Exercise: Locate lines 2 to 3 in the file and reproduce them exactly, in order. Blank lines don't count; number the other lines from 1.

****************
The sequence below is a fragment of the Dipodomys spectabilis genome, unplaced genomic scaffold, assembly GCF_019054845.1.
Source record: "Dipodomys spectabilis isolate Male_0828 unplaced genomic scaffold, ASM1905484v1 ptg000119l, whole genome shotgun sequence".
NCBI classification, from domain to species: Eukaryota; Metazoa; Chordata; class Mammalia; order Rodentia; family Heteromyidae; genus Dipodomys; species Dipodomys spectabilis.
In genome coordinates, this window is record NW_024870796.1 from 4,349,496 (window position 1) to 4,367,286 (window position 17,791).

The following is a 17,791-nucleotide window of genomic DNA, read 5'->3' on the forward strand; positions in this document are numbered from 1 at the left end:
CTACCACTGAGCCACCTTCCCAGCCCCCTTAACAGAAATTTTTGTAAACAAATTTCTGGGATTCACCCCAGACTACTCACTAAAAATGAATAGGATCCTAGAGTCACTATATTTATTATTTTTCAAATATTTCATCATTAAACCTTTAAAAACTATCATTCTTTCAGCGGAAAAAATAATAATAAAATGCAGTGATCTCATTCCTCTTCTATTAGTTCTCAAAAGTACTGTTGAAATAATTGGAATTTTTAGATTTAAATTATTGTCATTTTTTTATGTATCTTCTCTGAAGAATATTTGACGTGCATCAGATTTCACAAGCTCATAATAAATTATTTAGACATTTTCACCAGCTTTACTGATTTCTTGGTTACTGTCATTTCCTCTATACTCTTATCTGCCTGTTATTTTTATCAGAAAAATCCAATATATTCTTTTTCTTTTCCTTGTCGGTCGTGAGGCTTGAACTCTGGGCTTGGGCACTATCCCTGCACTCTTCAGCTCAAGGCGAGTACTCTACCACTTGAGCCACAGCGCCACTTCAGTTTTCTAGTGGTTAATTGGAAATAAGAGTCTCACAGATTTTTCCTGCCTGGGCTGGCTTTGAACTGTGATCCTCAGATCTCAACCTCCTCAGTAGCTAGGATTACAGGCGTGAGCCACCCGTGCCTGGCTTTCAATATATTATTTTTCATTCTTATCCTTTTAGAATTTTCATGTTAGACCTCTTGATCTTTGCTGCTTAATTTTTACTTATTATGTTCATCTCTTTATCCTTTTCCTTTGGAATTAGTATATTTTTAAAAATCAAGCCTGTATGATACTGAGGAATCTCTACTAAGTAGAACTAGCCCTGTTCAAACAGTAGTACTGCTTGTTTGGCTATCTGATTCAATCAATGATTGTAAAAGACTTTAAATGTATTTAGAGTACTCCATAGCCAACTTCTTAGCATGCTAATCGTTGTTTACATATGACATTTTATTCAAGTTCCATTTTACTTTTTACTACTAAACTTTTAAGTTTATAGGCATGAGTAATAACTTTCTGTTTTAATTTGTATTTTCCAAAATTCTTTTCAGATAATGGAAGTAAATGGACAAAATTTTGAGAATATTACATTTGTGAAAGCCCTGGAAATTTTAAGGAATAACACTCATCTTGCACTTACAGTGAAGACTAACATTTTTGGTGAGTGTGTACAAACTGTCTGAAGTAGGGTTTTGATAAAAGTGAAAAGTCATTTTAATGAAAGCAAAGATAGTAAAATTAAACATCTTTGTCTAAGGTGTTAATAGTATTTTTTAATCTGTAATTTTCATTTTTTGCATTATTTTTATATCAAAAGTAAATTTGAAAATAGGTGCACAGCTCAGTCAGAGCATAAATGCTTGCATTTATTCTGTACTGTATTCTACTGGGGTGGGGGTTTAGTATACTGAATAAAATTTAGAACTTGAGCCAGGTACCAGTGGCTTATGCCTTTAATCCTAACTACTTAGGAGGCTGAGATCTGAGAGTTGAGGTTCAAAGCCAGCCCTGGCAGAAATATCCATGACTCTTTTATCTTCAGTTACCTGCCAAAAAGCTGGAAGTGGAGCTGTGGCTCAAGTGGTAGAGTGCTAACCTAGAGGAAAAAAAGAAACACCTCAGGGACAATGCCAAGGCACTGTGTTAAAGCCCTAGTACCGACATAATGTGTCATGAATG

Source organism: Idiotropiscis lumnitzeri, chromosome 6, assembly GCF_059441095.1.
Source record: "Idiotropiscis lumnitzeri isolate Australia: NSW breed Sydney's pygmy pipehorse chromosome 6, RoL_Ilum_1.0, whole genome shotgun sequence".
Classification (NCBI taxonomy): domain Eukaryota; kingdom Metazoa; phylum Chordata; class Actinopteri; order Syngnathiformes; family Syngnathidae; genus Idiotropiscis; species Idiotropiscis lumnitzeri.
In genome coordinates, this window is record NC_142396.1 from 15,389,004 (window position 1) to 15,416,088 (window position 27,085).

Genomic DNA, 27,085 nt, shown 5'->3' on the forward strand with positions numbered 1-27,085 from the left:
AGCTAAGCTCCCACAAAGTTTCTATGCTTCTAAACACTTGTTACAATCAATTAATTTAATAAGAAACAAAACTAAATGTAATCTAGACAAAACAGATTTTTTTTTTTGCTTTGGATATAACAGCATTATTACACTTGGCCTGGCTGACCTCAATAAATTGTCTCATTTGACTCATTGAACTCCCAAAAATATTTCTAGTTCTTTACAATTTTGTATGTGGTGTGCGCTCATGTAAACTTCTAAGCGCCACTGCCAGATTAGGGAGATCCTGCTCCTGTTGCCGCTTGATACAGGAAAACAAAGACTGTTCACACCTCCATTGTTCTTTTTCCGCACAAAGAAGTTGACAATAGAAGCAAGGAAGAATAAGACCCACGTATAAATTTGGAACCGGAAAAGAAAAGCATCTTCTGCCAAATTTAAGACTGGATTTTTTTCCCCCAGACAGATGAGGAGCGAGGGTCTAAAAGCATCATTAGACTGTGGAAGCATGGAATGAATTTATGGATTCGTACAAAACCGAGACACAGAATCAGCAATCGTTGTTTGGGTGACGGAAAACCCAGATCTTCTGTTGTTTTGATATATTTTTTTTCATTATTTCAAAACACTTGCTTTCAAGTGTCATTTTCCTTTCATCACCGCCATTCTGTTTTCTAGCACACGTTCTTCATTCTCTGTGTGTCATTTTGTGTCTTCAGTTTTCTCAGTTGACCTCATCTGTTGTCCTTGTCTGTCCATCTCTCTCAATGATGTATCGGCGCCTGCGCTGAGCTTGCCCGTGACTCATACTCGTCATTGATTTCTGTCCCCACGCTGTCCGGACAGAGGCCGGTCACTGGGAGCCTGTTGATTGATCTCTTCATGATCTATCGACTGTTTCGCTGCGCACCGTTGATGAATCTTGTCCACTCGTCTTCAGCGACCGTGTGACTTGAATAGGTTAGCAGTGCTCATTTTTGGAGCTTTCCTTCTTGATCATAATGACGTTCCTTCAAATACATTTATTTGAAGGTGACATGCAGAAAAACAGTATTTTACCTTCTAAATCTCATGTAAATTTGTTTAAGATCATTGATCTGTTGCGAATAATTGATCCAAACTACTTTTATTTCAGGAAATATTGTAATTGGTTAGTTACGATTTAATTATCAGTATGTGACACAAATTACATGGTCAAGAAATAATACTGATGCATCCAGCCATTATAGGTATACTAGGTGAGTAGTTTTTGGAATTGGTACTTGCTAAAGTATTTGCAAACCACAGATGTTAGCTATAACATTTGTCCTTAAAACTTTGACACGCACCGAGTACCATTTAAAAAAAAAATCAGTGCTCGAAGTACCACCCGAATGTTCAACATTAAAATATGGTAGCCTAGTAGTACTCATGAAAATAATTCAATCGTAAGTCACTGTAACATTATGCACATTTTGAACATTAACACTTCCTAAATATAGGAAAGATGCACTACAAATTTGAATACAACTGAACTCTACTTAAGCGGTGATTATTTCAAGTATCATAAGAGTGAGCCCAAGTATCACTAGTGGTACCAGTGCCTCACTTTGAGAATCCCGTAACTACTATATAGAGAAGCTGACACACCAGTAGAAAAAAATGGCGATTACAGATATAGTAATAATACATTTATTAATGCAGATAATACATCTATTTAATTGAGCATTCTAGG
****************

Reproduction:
Source record: "Dipodomys spectabilis isolate Male_0828 unplaced genomic scaffold, ASM1905484v1 ptg000119l, whole genome shotgun sequence".
NCBI classification, from domain to species: Eukaryota; Metazoa; Chordata; class Mammalia; order Rodentia; family Heteromyidae; genus Dipodomys; species Dipodomys spectabilis.